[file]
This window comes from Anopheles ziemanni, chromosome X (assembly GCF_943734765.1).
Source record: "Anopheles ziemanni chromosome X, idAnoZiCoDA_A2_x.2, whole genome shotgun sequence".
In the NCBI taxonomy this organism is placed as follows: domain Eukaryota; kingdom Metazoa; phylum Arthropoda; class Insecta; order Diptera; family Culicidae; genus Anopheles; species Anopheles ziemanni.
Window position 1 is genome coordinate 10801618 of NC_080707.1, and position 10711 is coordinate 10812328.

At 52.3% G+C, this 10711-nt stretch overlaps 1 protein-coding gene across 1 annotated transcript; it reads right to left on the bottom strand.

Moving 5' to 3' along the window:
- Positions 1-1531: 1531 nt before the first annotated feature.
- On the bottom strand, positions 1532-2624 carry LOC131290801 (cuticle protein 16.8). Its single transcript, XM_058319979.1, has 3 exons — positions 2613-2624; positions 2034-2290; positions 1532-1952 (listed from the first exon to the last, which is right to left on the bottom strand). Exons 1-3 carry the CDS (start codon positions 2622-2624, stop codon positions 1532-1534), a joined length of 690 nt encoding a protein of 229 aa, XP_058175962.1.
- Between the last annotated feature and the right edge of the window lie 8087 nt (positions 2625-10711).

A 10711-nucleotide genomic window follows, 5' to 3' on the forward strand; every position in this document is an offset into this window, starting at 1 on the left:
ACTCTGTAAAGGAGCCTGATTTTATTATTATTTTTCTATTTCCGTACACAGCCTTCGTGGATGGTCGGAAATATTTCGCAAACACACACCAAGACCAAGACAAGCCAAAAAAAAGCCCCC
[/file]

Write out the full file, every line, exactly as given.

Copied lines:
This window comes from Anopheles ziemanni, chromosome X (assembly GCF_943734765.1).
Source record: "Anopheles ziemanni chromosome X, idAnoZiCoDA_A2_x.2, whole genome shotgun sequence".
In the NCBI taxonomy this organism is placed as follows: domain Eukaryota; kingdom Metazoa; phylum Arthropoda; class Insecta; order Diptera; family Culicidae; genus Anopheles; species Anopheles ziemanni.
Window position 1 is genome coordinate 10801618 of NC_080707.1, and position 10711 is coordinate 10812328.

At 52.3% G+C, this 10711-nt stretch overlaps 1 protein-coding gene across 1 annotated transcript; it reads right to left on the bottom strand.

Moving 5' to 3' along the window:
- Positions 1-1531: 1531 nt before the first annotated feature.
- On the bottom strand, positions 1532-2624 carry LOC131290801 (cuticle protein 16.8). Its single transcript, XM_058319979.1, has 3 exons — positions 2613-2624; positions 2034-2290; positions 1532-1952 (listed from the first exon to the last, which is right to left on the bottom strand). Exons 1-3 carry the CDS (start codon positions 2622-2624, stop codon positions 1532-1534), a joined length of 690 nt encoding a protein of 229 aa, XP_058175962.1.
- Between the last annotated feature and the right edge of the window lie 8087 nt (positions 2625-10711).

A 10711-nucleotide genomic window follows, 5' to 3' on the forward strand; every position in this document is an offset into this window, starting at 1 on the left:
ACTCTGTAAAGGAGCCTGATTTTATTATTATTTTTCTATTTCCGTACACAGCCTTCGTGGATGGTCGGAAATATTTCGCAAACACACACCAAGACCAAGACAAGCCAAAAAAAAGCCCCC